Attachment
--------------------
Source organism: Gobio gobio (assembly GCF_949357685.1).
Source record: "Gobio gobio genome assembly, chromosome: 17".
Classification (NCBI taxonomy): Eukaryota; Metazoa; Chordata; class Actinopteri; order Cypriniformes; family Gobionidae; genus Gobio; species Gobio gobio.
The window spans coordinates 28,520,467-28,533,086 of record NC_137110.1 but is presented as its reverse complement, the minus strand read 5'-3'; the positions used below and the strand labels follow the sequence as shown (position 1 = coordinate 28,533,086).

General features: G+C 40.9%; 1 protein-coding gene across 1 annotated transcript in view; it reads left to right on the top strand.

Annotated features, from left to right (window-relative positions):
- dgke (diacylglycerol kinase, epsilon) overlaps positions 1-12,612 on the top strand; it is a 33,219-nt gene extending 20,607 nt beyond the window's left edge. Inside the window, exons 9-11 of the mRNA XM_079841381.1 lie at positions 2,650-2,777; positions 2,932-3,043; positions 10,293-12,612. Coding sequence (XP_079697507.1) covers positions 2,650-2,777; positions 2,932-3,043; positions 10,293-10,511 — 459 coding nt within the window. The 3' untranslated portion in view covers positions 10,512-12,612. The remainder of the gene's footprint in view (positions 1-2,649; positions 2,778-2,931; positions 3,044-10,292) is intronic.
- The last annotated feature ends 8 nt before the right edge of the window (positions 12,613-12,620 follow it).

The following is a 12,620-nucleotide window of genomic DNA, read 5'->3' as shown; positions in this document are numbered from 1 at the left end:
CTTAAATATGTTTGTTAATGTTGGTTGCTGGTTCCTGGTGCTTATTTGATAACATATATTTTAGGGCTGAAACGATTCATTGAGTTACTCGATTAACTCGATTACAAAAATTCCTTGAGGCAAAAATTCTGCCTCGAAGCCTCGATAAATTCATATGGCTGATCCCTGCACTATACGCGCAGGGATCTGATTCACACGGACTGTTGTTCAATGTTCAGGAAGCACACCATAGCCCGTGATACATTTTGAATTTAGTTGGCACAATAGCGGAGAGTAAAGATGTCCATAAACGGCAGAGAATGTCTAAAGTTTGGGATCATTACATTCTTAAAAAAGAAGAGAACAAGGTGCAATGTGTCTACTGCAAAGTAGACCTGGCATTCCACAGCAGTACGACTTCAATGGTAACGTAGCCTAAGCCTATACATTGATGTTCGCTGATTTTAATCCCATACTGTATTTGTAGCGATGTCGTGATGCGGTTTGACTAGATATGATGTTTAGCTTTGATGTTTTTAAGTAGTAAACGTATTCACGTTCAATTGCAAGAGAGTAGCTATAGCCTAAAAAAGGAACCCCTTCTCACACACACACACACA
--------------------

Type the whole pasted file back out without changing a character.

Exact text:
Source organism: Gobio gobio (assembly GCF_949357685.1).
Source record: "Gobio gobio genome assembly, chromosome: 17".
Classification (NCBI taxonomy): Eukaryota; Metazoa; Chordata; class Actinopteri; order Cypriniformes; family Gobionidae; genus Gobio; species Gobio gobio.
The window spans coordinates 28,520,467-28,533,086 of record NC_137110.1 but is presented as its reverse complement, the minus strand read 5'-3'; the positions used below and the strand labels follow the sequence as shown (position 1 = coordinate 28,533,086).

General features: G+C 40.9%; 1 protein-coding gene across 1 annotated transcript in view; it reads left to right on the top strand.

Annotated features, from left to right (window-relative positions):
- dgke (diacylglycerol kinase, epsilon) overlaps positions 1-12,612 on the top strand; it is a 33,219-nt gene extending 20,607 nt beyond the window's left edge. Inside the window, exons 9-11 of the mRNA XM_079841381.1 lie at positions 2,650-2,777; positions 2,932-3,043; positions 10,293-12,612. Coding sequence (XP_079697507.1) covers positions 2,650-2,777; positions 2,932-3,043; positions 10,293-10,511 — 459 coding nt within the window. The 3' untranslated portion in view covers positions 10,512-12,612. The remainder of the gene's footprint in view (positions 1-2,649; positions 2,778-2,931; positions 3,044-10,292) is intronic.
- The last annotated feature ends 8 nt before the right edge of the window (positions 12,613-12,620 follow it).

The following is a 12,620-nucleotide window of genomic DNA, read 5'->3' as shown; positions in this document are numbered from 1 at the left end:
CTTAAATATGTTTGTTAATGTTGGTTGCTGGTTCCTGGTGCTTATTTGATAACATATATTTTAGGGCTGAAACGATTCATTGAGTTACTCGATTAACTCGATTACAAAAATTCCTTGAGGCAAAAATTCTGCCTCGAAGCCTCGATAAATTCATATGGCTGATCCCTGCACTATACGCGCAGGGATCTGATTCACACGGACTGTTGTTCAATGTTCAGGAAGCACACCATAGCCCGTGATACATTTTGAATTTAGTTGGCACAATAGCGGAGAGTAAAGATGTCCATAAACGGCAGAGAATGTCTAAAGTTTGGGATCATTACATTCTTAAAAAAGAAGAGAACAAGGTGCAATGTGTCTACTGCAAAGTAGACCTGGCATTCCACAGCAGTACGACTTCAATGGTAACGTAGCCTAAGCCTATACATTGATGTTCGCTGATTTTAATCCCATACTGTATTTGTAGCGATGTCGTGATGCGGTTTGACTAGATATGATGTTTAGCTTTGATGTTTTTAAGTAGTAAACGTATTCACGTTCAATTGCAAGAGAGTAGCTATAGCCTAAAAAAGGAACCCCTTCTCACACACACACACACA